On 06/06/2011 03:03 PM, Arnd Bergmann wrote:
> On Monday 06 June 2011, George Kashperko wrote:
>>> For an interrupt controller, it should be ok to have it initialized
>>> late, as long as it's only responsible for the devices on the same
>>> bus and not for instance for IPI interrupts. Just make sure that you
>>> do the bus scan and the initialization of the IRQ driver before you
>>> initialize any drivers that rely in on the interrupts to be working.
>> Without proper timer init (which requires both the chipcommon and mips
>> cores knowledge) kernel will get hung somewhere inside calibrate_delay.
>> It could get addressed if get bus scan called in arch_init_irq or
>> plat_time_init - both are executed before calibrate_delay and with slab
> Ok, so you need the interrupt controller to be working for the timer tick,
> right? I think another option (if that's not what you mean already) would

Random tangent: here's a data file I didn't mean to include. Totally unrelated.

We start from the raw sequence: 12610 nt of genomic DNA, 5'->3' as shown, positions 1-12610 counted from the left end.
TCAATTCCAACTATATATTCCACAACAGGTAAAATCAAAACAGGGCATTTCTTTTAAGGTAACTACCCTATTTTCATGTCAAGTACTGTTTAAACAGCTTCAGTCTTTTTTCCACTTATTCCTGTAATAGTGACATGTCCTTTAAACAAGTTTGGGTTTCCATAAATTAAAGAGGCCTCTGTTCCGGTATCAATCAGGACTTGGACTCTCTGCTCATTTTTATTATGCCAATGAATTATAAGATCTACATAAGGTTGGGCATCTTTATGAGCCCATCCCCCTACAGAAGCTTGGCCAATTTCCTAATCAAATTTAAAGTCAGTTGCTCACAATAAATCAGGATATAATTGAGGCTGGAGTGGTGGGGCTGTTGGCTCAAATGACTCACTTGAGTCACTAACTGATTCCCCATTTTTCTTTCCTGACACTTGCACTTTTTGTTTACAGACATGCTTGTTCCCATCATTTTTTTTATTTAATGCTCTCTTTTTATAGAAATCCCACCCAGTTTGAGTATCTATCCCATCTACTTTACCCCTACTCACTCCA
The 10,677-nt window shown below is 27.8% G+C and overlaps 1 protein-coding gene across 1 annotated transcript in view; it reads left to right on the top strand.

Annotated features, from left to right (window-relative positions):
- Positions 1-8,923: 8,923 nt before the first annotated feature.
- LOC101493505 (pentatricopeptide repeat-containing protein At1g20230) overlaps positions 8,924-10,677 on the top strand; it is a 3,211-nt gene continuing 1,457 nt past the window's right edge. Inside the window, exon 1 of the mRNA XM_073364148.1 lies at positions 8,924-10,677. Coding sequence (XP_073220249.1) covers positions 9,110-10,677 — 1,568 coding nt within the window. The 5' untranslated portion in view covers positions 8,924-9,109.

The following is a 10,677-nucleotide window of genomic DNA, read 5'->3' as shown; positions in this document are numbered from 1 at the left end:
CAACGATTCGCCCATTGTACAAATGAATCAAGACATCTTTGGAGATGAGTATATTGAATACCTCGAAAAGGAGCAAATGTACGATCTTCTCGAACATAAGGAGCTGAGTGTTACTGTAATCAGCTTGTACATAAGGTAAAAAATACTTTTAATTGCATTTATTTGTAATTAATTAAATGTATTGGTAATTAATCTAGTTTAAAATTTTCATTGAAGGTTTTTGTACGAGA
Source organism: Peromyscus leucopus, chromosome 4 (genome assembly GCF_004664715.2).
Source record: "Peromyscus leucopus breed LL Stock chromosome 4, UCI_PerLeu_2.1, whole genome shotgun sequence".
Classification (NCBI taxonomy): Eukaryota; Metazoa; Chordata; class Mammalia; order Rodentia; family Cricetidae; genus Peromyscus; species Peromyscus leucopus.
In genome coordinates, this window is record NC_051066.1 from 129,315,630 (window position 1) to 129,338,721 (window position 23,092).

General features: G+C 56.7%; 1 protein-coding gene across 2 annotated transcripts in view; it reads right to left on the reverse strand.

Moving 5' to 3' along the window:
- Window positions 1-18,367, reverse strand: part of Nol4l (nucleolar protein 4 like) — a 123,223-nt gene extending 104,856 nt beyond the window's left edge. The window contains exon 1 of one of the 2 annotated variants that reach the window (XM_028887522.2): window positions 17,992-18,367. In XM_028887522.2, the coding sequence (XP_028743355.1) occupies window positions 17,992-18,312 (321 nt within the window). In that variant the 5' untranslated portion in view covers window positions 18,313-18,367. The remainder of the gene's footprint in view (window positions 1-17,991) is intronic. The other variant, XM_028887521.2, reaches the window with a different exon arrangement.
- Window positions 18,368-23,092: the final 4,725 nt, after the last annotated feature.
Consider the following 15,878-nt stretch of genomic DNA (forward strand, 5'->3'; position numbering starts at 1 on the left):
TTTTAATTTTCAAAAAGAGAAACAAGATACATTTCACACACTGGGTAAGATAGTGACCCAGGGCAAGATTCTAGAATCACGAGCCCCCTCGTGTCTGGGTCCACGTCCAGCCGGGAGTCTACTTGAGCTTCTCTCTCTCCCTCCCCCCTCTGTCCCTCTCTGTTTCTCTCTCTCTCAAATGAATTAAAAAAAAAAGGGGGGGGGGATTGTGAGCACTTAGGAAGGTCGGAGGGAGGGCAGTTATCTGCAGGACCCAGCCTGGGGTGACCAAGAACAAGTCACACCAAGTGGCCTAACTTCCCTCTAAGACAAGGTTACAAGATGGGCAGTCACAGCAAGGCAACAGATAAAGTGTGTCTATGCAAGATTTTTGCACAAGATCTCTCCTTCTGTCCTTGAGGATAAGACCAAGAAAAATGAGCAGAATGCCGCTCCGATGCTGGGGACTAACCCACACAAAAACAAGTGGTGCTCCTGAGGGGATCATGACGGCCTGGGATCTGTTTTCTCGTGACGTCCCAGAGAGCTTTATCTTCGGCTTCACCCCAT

> be to have a simpler way to find a device on the bus that can be called
> before doing a full scan.
> Early drivers would then have to know what is there and call a function
> like "bcma_find_device(BCMA_DEV_ID_IRQ)", while drivers that are not
> required to be up just register a regular device driver with a probe
> function that gets called after the bus scan creates device structures.
Accessing chip common should be possible without scanning the hole bus
as it is at the first position and initializing most things just needs
chip common. For initializing the interrupts scanning is needed as we do
not know where the mips core is located.
As we can not use kalloc on early boot we could use a function which
uses kalloc under normal conditions and when on early boot the
architecture code which starts the bcma code should also provide a
function which returns a pointer to some memory in its text segment to
use. We need space for 16 cores in the architecture code.
In addition bcma_bus_register(struct bcma_bus *bus) has to be divided
into two parts. The first part will scan the bus and initialize chip
common and mips core. The second part will initialize pci core and
register the devices in the system. When using this under normal
conditions they will be called directly after each other.